German parents not responsible for piracy of their son – € 6000 saved

The German Federal Court of Justice has ruled that the parents of a 13 year old boy are not responsible for his filesharing activities. The parents were sued by music companies over 15 songs the boy shared and for which they had to pay € 3000 ( €200,- per song) in damages and legal costs of nearly the same amount. The actual copyright infringement took place in 2007 and the boy was using Morpheus and Bearshare to distribute the music. He actually shared over 1000 songs, but only one the music companies which owned the rights to the 15 songs decided to sue the parents.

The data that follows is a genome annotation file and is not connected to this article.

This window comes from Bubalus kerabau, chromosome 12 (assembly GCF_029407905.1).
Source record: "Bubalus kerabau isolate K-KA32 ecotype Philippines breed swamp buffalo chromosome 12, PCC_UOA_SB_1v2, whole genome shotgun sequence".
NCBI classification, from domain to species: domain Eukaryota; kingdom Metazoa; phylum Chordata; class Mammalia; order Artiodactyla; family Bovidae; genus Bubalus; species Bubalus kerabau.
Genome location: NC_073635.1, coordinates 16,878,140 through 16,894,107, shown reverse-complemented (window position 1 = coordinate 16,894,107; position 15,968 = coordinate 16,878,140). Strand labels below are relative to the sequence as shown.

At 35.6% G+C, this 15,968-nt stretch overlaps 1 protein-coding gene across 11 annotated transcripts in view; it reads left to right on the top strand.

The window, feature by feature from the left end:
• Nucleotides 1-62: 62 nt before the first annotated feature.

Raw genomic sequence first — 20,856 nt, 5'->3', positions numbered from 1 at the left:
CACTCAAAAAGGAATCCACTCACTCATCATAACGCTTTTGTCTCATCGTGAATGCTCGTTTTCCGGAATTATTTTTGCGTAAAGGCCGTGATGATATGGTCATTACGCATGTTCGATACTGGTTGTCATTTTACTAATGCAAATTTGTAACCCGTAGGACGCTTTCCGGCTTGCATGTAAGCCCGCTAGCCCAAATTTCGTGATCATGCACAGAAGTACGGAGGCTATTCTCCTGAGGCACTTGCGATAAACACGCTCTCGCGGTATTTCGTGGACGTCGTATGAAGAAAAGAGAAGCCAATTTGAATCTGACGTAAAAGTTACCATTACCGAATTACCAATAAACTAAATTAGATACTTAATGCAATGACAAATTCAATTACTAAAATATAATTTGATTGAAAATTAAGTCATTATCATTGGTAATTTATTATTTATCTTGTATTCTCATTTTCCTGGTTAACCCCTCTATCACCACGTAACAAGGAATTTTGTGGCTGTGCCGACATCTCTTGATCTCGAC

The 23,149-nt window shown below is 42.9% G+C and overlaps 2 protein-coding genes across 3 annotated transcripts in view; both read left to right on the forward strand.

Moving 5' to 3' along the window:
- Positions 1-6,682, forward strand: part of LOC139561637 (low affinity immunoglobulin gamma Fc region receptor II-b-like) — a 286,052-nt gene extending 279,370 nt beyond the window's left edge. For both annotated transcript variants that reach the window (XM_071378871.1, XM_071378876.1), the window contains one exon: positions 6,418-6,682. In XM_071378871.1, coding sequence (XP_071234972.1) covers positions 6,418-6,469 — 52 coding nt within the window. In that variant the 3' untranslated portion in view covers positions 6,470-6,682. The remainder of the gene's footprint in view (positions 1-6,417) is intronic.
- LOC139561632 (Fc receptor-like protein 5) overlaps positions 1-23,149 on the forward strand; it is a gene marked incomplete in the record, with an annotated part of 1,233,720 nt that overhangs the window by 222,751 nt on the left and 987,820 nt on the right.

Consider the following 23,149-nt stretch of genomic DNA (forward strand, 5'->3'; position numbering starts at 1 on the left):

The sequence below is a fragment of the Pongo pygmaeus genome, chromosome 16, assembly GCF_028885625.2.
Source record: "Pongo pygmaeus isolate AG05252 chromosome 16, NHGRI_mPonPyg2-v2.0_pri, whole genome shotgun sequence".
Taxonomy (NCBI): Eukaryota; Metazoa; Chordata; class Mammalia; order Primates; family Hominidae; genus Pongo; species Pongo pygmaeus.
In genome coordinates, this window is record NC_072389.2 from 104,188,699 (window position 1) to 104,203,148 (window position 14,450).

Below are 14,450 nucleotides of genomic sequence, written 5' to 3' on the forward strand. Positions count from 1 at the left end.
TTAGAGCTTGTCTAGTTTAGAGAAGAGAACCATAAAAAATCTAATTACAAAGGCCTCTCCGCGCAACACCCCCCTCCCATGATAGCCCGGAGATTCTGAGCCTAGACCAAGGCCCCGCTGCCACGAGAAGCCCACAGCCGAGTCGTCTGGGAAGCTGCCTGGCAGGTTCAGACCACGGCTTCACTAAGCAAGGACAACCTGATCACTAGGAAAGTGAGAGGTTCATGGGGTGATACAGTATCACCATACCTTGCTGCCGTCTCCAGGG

The parents were found not responsible because they met the obligation of supervising the boy and teaching him that filesharing is unlawful. The court ruled that the parents where not obliged to monitor the internet usage of their son. The plaintiffs also asked the parents of the boy to sign a contract in which they agreed to stop the filesharing now and in the future. The parents signed it, but refused to pay legal costs and damages. A higher regional court in Cologne ruled that the parents were liable for their son’s filesharing and found them to be failing in their parental supervision. The court told them that they should have monitored his PC monthly and they should have installed a firewall and security software to prevent him for sharing files on the internet.

Fortunately for them with the ruling of the Federal Court this decision was overruled and dismissed.